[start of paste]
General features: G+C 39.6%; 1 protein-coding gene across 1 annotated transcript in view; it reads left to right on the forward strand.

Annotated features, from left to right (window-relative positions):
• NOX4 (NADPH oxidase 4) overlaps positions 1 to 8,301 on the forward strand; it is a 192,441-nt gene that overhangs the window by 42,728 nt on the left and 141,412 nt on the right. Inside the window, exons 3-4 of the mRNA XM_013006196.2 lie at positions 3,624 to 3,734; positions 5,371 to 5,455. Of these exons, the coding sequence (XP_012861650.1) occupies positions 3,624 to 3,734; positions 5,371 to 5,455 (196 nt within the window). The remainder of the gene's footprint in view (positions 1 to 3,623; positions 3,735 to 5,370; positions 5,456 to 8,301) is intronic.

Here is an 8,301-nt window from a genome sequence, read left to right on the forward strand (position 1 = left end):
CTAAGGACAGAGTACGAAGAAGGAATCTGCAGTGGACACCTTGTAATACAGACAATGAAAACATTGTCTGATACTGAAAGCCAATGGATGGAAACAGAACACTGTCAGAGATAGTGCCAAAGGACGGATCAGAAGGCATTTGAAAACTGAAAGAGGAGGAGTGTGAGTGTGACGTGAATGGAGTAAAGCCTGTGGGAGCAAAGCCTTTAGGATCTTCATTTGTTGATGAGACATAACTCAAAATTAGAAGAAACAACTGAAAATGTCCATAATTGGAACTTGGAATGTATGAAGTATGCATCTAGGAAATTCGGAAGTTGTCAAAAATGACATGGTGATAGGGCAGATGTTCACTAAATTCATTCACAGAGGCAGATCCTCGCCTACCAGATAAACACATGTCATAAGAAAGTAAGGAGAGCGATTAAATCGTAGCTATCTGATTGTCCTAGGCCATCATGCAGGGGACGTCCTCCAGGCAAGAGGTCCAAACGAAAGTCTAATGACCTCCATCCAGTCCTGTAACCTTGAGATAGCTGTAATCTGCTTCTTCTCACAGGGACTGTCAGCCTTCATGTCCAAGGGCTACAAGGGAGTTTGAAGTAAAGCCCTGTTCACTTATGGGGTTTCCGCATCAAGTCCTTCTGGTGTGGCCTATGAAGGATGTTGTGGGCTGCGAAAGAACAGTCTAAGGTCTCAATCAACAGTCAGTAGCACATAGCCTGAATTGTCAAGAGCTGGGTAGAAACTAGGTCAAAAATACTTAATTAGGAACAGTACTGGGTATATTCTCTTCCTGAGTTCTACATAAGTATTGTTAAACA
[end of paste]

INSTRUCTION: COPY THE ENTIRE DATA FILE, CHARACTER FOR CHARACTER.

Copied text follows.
General features: G+C 39.6%; 1 protein-coding gene across 1 annotated transcript in view; it reads left to right on the forward strand.

Annotated features, from left to right (window-relative positions):
• NOX4 (NADPH oxidase 4) overlaps positions 1 to 8,301 on the forward strand; it is a 192,441-nt gene that overhangs the window by 42,728 nt on the left and 141,412 nt on the right. Inside the window, exons 3-4 of the mRNA XM_013006196.2 lie at positions 3,624 to 3,734; positions 5,371 to 5,455. Of these exons, the coding sequence (XP_012861650.1) occupies positions 3,624 to 3,734; positions 5,371 to 5,455 (196 nt within the window). The remainder of the gene's footprint in view (positions 1 to 3,623; positions 3,735 to 5,370; positions 5,456 to 8,301) is intronic.

Here is an 8,301-nt window from a genome sequence, read left to right on the forward strand (position 1 = left end):
CTAAGGACAGAGTACGAAGAAGGAATCTGCAGTGGACACCTTGTAATACAGACAATGAAAACATTGTCTGATACTGAAAGCCAATGGATGGAAACAGAACACTGTCAGAGATAGTGCCAAAGGACGGATCAGAAGGCATTTGAAAACTGAAAGAGGAGGAGTGTGAGTGTGACGTGAATGGAGTAAAGCCTGTGGGAGCAAAGCCTTTAGGATCTTCATTTGTTGATGAGACATAACTCAAAATTAGAAGAAACAACTGAAAATGTCCATAATTGGAACTTGGAATGTATGAAGTATGCATCTAGGAAATTCGGAAGTTGTCAAAAATGACATGGTGATAGGGCAGATGTTCACTAAATTCATTCACAGAGGCAGATCCTCGCCTACCAGATAAACACATGTCATAAGAAAGTAAGGAGAGCGATTAAATCGTAGCTATCTGATTGTCCTAGGCCATCATGCAGGGGACGTCCTCCAGGCAAGAGGTCCAAACGAAAGTCTAATGACCTCCATCCAGTCCTGTAACCTTGAGATAGCTGTAATCTGCTTCTTCTCACAGGGACTGTCAGCCTTCATGTCCAAGGGCTACAAGGGAGTTTGAAGTAAAGCCCTGTTCACTTATGGGGTTTCCGCATCAAGTCCTTCTGGTGTGGCCTATGAAGGATGTTGTGGGCTGCGAAAGAACAGTCTAAGGTCTCAATCAACAGTCAGTAGCACATAGCCTGAATTGTCAAGAGCTGGGTAGAAACTAGGTCAAAAATACTTAATTAGGAACAGTACTGGGTATATTCTCTTCCTGAGTTCTACATAAGTATTGTTAAACA